Street Kids

19 04 2008

By Lubabalo Dada

I used to feel sorry for street kids, thinking that they have no other option but to beg. And after having interviews with some street kids I thought that these guys are really suffering. Most of them said they use money to buy food and contribute to their families.

They are telling us lies. They are not hungry as one may think. These guys have food and a warm place to sleep. They are just pretending to be helpless. I used to volunteer at Eluxolweni Shelter, and would recognise some faces from the street. These guys eat and at a particular point in time they are allowed to get out of the shelter and come back later. Some go to town to beg and use the money to buy cigarettes.

Those who leave the shelter do so because they do not want to be controlled. So they stay in streets looking helpless. The stories that they tell about them being helpless are exaggerated, they want people to feel sorry for them.

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9 responses

21 04 2008
Louise

Lubabalo why are you attack your friends like this? These boys take you as a role model because you are one of the very few students who are accessible to them. Have you tried to show them the importance of staying in the shelter rather than in the streets? I’m sure they would have listened because you are almost the same age with them. Please don’t give up on these boys–they respect you!

21 04 2008
MK

I agree with Louisie, Kev how do you know that these street kids use the money they are getting from studentsfor drugs. Surely you hang out with them. I’ve got a feeling that you are a boss and then they work for you!thanks for letting us know how you and your company spend our money.

21 04 2008
Mzo

Ta Kev are you a mafia these days! I didn’t know that your relationship with these boys go beyond story ideas for Grocott’s Mail (someone next to me is whispering about drugs). If these allegations are true, please don’t dump amagenge–some people are starting to accuse you of dumping these boys because you are close to getting your Degree! This is what I’ve heard, I don’t know how true it is

24 04 2008
lubabalo

Guys this is not some kind of a joke nhe!!! Louise, i don’t understand the point that you are trying to make. These boys ( am refering to those who ran way from the shelter) had a choice to stay there and benefit ,bt they preferred to go to the streets because abafuni kulawulwa. So people should not feel sorry for these guys as if they have no place to stay. What am saying is that, we should stop giving these guys food/money because we encourage them to keep felling sorry for themselves. We should tell them that imali iyasetyenzelwa ( money does nt grow on trees).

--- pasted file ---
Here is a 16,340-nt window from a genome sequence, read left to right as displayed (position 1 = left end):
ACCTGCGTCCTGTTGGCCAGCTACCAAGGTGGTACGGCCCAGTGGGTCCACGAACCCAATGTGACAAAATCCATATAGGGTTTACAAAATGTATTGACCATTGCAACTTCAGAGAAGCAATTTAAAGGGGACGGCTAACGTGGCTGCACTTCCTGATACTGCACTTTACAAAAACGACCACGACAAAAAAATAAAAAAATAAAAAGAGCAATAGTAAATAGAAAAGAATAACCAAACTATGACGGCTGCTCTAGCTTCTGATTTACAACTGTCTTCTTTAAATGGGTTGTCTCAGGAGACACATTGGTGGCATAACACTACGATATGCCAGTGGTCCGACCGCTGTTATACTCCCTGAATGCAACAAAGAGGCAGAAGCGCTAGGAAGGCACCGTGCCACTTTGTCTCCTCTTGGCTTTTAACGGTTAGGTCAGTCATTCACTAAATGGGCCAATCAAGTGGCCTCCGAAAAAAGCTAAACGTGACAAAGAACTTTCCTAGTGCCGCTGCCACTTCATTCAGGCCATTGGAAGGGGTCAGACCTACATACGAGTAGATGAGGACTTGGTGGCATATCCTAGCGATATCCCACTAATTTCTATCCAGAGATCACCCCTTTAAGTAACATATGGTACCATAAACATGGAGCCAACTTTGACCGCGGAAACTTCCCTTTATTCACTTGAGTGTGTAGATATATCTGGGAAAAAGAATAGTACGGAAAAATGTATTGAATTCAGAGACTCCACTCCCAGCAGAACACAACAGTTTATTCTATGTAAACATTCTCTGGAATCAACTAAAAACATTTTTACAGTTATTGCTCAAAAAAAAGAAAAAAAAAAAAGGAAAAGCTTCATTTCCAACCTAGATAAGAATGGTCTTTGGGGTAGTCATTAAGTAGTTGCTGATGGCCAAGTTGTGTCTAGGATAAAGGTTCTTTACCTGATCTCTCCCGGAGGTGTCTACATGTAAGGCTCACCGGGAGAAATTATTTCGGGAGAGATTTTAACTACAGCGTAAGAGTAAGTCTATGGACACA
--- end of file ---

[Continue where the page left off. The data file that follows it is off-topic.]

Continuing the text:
MK, you know as well as I do that ezantwana ziyatshaya, so dont pretend as if awuyazi lonto! I wont comment abt the other rubbish you wrote Bubuvuvu ke obu!(I’ve got a feeling that you are a boss and then they work for you!thanks for letting us know how you and your company spend our money).Sometimes it is better to keep quiet if you have nothing to say.

28 04 2008
zandi N.

So what are you saying, that we must stop giving these children money. If you could wake up one day as a street child how would u feel. I am not saying those children are RIGHT but they are better than the people who kill other people for no particular reason. These children stand there and beg for food nstead of killing someone and vandalizing some schools. Remember, its up to u to give or not to give Sir.

28 04 2008
lmkateko

Constructive thinking? Kev if you have any beef with the street kids leave them alone, because they never asked you for cash and they will never do that. I’m really surprised that someone like you said the above nonsense. Zandi, thanks for the comment, those kids don’t force you, but they only beg. However, why is it only boys who beg, I never met a she beggar.

28 04 2008
Mzoxolo Budaza

Zandi N, did you understand Lubabalo’s point or are you happy to see these boys and girls begging. Lubabalo’s point is that the more we give them money, the more they run away from the shelter. Jane Bradshaw is spending her time an money making sure those kids have better education and shelter–now you are suggesting that we should keep on giving them money [which means that we are contributing in them not leaving the streets].

29 04 2008
zandi N.

Mzo dear, I am not saying that we should be giving those children money but I am saying that what wrong did they do by just standing there and beg for money or food. Should we shout at them and say hey nina go back to ur shelter? All I am saying is that begging is better than breaking into someone’s room and steal whatever is available. Maybe its time we wake up and see the world through their eyes don’t you think. Those children are teaching us that it is better to beg for something than taking it by force (I am referring to the rapists ke ngoku)

30 04 2008
Sivuyile

Begging is not the best thing street kids can do–especially when they have opportunities not to do so. One thing leads to another, and this kids can easily end up stealing if they are not doing that already. What happens if they get niks at the end of the day. Do they go back home empty handed (whereever “home” is), I don’t think so. Begging is just the same as taking something by force. What if someone begs you to give them your right arm? Do you give them because they are not taking it by force.
If you are really concerned about their well being, you should think twice before giving them money. Aren’t you making sure that there are more and more street kids in the street. You should come to this town in the middle of December and see how many kids are there in the streets? Where do they go during the holidays? They go back to their families and relatives. Perhaps, the students and other outsiders are the ones who contribute to this problem..

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